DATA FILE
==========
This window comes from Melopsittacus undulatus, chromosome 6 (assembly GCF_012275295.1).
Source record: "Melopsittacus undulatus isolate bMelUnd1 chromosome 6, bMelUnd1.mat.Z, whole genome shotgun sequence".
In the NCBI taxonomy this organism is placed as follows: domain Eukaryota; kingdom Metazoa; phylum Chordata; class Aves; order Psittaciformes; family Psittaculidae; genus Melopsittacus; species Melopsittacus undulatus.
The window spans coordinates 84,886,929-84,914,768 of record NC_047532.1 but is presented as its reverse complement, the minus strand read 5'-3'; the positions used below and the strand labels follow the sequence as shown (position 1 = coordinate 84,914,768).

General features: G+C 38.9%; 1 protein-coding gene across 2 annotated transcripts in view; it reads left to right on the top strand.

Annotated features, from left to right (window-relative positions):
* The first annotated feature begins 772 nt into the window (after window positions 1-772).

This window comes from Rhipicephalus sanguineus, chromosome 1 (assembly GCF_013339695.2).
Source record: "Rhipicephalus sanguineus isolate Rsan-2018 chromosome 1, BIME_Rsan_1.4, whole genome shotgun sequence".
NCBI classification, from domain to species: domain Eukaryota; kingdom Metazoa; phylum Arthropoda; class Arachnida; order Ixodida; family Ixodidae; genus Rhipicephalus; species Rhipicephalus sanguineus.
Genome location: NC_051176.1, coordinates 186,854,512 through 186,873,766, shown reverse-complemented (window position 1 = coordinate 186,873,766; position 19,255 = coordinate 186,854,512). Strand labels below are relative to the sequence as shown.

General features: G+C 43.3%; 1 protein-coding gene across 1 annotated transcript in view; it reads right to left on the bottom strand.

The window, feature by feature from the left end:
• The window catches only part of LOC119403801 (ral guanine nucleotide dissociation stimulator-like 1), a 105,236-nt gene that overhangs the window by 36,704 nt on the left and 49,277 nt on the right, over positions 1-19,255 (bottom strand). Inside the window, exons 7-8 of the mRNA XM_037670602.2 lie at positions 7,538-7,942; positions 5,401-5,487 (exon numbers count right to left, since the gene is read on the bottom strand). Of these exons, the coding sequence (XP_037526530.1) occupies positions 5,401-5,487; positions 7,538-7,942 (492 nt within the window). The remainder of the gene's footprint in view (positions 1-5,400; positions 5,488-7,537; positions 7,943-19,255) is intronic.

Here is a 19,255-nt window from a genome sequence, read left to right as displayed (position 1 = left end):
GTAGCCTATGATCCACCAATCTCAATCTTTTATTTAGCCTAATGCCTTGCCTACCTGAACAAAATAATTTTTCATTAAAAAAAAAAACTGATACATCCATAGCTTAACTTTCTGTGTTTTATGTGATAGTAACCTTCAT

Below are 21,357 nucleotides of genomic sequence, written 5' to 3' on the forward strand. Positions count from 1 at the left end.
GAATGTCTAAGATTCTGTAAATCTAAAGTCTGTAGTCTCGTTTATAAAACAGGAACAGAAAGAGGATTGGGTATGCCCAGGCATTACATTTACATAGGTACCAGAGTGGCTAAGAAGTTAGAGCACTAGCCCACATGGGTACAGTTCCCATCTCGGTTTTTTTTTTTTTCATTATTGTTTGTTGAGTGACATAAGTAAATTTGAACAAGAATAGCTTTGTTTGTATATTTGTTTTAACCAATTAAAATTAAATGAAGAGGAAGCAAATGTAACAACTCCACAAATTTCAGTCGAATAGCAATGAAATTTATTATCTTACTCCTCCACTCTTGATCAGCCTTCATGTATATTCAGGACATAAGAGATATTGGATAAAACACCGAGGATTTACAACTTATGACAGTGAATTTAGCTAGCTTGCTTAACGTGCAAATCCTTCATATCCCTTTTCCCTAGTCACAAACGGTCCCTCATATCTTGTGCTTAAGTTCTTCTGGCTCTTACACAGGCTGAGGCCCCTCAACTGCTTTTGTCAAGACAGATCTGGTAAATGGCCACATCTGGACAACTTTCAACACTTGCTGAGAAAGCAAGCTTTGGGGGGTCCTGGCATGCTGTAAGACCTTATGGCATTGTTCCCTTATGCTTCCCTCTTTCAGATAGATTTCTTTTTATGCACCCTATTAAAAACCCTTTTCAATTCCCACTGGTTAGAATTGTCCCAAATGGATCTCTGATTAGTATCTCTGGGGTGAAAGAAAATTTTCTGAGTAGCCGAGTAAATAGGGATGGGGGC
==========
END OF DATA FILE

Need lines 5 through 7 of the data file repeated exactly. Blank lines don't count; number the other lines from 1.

General features: G+C 38.9%; 1 protein-coding gene across 2 annotated transcripts in view; it reads left to right on the top strand.

Annotated features, from left to right (window-relative positions):
* The first annotated feature begins 772 nt into the window (after window positions 1-772).